Queen Mary I (Bloody Mary)
Mary I became Queen of England in 1553. Edward VI had named Lady Jane Grey as his successor. Elizabeth supported Mary in her claim to the throne.
During her reign, Mary revived the heresy laws, which stated that a person who did not follow the faith of the realm would be burned to death. During three years of Mary’s reign, nearly 300 men, women and children were burned at the stake across England for not converting to Catholicism, including Thomas Cranmer, who had been the Archbishop of Canterbury during Henry VIII and Edward VI’s reigns.
However, Mary did make great advances during her reign. She restored the navy, renewed the coinage and increased crown revenue, and also established new hospitals, improved the education of the clergy and increased the authority of local government. Despite this, many of her achievements have been overlooked.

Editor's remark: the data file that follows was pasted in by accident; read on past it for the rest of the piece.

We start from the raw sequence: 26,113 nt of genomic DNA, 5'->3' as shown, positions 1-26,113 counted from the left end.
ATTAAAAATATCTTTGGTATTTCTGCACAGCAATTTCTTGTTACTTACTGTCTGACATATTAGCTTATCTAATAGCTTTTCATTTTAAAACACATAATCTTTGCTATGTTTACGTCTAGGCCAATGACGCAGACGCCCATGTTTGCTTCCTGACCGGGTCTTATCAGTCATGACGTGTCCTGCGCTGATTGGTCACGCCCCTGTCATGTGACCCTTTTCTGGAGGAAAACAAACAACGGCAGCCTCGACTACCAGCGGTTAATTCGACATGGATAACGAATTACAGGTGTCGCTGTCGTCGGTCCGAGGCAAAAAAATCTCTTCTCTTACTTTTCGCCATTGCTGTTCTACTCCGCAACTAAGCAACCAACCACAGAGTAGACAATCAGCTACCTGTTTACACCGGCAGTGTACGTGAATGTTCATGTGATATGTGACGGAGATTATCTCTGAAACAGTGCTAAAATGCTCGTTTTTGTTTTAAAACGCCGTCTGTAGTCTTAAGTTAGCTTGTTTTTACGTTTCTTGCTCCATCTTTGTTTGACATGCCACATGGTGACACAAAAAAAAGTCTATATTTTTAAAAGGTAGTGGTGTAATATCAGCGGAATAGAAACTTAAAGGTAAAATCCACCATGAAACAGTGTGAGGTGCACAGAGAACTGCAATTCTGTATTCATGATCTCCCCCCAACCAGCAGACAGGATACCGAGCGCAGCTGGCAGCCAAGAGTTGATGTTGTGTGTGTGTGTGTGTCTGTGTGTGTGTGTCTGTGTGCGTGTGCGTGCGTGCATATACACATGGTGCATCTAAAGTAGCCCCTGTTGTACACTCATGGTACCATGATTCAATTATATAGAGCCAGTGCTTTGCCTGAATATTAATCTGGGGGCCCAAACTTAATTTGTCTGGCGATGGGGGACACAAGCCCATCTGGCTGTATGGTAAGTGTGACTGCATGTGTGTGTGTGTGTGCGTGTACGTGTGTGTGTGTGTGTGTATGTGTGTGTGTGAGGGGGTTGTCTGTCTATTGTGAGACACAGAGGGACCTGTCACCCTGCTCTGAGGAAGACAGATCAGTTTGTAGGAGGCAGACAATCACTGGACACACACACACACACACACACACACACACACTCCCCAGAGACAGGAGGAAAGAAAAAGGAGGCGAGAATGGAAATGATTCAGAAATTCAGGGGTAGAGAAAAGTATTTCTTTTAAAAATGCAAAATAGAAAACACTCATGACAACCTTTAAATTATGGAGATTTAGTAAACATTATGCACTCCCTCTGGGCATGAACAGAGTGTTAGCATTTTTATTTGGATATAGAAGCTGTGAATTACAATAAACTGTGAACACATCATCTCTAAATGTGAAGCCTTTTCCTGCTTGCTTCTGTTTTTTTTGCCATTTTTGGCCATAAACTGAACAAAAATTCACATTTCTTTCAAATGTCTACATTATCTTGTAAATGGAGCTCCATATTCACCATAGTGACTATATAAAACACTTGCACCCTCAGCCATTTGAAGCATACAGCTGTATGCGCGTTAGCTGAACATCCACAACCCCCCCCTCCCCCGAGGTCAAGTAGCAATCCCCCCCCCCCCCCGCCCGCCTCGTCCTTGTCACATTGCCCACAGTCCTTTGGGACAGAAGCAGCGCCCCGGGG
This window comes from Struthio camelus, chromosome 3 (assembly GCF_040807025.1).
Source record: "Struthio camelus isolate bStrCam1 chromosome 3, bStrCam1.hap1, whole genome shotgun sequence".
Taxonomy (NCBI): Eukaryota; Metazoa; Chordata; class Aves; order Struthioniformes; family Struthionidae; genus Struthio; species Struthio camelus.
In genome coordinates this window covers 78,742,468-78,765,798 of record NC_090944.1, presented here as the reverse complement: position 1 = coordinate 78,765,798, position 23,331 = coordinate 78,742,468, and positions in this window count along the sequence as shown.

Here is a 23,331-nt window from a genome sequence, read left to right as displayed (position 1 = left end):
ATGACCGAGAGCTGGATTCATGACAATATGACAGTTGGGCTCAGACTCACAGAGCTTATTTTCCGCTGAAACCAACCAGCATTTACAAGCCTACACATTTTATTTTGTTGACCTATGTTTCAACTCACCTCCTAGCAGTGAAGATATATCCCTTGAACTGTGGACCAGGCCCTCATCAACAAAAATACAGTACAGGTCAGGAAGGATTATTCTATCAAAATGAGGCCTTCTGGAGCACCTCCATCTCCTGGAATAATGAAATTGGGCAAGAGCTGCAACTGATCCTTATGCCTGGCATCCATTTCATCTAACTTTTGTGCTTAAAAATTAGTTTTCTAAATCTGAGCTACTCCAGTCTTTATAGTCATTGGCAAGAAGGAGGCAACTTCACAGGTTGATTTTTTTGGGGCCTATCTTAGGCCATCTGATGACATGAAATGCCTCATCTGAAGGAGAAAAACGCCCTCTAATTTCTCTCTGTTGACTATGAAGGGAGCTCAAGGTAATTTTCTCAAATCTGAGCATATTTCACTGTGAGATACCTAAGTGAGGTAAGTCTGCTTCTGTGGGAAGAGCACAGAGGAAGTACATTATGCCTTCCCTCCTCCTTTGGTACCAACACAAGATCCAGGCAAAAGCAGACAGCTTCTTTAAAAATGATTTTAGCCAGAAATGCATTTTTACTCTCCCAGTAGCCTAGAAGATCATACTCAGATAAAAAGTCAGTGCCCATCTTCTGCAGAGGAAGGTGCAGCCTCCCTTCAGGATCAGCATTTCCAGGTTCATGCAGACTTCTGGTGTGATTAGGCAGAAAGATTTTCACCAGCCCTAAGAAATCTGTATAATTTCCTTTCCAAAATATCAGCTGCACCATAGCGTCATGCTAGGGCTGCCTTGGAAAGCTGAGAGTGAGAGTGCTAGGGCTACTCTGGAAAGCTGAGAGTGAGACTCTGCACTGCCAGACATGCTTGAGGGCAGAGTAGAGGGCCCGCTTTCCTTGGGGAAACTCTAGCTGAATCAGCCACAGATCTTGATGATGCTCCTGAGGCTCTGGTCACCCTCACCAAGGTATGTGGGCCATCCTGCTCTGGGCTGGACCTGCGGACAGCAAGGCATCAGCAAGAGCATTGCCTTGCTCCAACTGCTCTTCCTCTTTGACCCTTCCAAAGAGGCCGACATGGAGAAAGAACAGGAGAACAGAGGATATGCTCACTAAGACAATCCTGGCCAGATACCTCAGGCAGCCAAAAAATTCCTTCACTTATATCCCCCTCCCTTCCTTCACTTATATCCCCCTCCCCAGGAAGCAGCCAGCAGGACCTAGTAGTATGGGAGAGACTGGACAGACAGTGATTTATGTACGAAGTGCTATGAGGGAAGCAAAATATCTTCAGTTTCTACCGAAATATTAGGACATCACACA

In 1557, England was dragged into a war with Spain against France. This was a disastrous campaign for Mary’s troops and England officially lost possession of Calais in January 1558, which was its last stakehold in France.
Soon after this, Mary’s health deteriorated and she died, possibly from cancer, on 17 November 1558, aged 42. Mary’s half-sister Elizabeth succeeded her. Mary was then buried in Westminster Abbey, despite claiming she wanted to be buried next to her mother in Peterborough Cathedral.